Beaming Smiles - Experiences From Rwanda By Monica Zuniga

It’s incredibly difficult to consolidate my experiences in Rwanda into just one short paragraph. The people of Rwanda are the most original and genuine I have ever met. Despite the difficulties they have encountered, they still had bright, beaming smiles on their faces. Their positivity and forgiving demeanor have been an inspiration to me. Being able to meet these people and learn about their beautiful culture, alongside with the Zam Zam team, has been quite the honor. Zam Zam’s passion and commitment for serving the communities of Rwanda is evident through every action they take. This opportunity was absolutely amazing, and I am incredibly thankful to have been apart of it.


Effortless Love - Experiences From Rwanda By Zarina Mujadedy

We came to Rwanda to build trust with the villages, immerse ourselves in the culture and meet the families we are serving. We were met with genuine happiness in every village. They embody true humility and dignity. To think that these families have been affected by the evils of genocide and yet they have overcome it with so much grace; it is nothing short of inspiring.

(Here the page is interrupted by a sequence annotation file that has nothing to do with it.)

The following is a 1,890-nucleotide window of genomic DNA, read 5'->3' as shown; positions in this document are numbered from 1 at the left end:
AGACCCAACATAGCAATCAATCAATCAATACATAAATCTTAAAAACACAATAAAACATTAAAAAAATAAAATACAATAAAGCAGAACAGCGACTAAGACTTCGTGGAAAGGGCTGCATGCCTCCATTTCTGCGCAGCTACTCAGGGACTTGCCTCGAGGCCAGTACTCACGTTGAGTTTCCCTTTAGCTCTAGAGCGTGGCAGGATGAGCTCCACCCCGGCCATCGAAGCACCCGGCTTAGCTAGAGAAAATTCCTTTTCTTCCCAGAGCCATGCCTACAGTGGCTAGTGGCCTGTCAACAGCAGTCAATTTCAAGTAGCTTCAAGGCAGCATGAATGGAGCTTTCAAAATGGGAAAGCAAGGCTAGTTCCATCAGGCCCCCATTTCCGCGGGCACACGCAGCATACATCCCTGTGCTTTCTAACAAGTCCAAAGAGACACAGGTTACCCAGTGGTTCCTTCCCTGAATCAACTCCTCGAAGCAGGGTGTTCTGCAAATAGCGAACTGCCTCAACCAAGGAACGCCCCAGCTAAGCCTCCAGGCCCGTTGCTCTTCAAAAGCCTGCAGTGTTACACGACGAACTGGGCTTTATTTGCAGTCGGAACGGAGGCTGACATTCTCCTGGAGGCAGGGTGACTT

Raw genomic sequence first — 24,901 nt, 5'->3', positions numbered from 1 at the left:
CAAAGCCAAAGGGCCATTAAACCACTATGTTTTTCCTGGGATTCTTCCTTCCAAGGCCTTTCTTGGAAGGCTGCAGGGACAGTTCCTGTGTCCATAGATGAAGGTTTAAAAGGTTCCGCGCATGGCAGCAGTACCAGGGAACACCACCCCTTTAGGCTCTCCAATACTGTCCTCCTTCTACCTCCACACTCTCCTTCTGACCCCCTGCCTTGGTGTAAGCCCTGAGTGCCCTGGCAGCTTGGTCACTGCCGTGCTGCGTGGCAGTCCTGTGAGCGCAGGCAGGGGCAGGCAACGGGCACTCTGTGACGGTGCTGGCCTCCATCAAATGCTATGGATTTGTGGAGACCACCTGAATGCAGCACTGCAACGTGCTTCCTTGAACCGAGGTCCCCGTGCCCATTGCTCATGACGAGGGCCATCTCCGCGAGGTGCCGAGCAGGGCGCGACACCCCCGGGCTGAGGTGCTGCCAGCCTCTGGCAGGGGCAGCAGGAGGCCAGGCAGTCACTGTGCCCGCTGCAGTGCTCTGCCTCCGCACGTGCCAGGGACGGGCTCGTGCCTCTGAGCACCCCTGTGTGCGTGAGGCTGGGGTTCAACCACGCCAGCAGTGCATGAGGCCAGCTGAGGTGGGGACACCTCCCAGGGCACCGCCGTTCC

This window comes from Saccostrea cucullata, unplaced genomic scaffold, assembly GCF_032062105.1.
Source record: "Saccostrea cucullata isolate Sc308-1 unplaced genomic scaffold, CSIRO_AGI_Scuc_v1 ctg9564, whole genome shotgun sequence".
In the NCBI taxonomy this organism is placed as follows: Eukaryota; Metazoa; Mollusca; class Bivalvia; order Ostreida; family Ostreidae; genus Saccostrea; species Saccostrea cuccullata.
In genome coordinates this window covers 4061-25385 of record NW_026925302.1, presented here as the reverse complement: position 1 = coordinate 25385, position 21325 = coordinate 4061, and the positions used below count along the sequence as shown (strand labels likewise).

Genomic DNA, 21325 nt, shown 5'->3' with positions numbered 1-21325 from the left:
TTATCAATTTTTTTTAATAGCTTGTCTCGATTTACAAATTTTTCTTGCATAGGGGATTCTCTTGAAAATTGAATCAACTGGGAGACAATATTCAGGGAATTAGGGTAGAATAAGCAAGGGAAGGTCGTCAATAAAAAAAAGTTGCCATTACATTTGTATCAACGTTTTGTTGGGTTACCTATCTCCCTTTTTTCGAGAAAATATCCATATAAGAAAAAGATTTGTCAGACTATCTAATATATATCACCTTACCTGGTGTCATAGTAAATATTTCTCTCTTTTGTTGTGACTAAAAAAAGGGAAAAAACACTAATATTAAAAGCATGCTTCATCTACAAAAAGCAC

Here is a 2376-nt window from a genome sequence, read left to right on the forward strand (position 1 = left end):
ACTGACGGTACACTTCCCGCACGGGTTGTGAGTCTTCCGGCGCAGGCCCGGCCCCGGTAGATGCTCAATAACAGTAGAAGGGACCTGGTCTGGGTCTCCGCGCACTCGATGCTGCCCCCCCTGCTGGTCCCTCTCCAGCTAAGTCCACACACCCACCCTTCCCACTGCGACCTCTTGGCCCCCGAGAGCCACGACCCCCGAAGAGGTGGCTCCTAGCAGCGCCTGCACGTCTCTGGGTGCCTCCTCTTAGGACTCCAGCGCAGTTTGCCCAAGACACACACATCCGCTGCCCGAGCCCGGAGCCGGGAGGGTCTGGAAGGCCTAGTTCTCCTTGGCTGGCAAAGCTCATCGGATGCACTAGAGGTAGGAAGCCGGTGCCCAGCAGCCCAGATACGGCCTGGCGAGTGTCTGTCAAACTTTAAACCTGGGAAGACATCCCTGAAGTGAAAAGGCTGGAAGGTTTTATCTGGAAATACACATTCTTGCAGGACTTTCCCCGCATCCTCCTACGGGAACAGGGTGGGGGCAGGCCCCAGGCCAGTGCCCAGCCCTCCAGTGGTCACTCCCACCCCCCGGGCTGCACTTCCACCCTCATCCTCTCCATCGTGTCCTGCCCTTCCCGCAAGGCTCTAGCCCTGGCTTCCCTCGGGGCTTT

Zam Zam has provided them with sustainable gardens and clean water that has prevented disease and malnutrition. In return, they have forever enriched our lives by showing us compassion and love. Seeing people living the most simple life with contentment was the most incredible experience.   

Entering each village, I was overwhelmed and humbled by the kindness and love we received. Children from the village would approach us asking, “what is your name?” “how old are you?” The children would come to us with the most precious smile and hold your hand and walk around the village with you. There was a sense of comfort visiting every village, a sense of ease. I witnessed love, kindness, and sincerity in a way I had not before. What was truly remarkable was that it all felt effortless.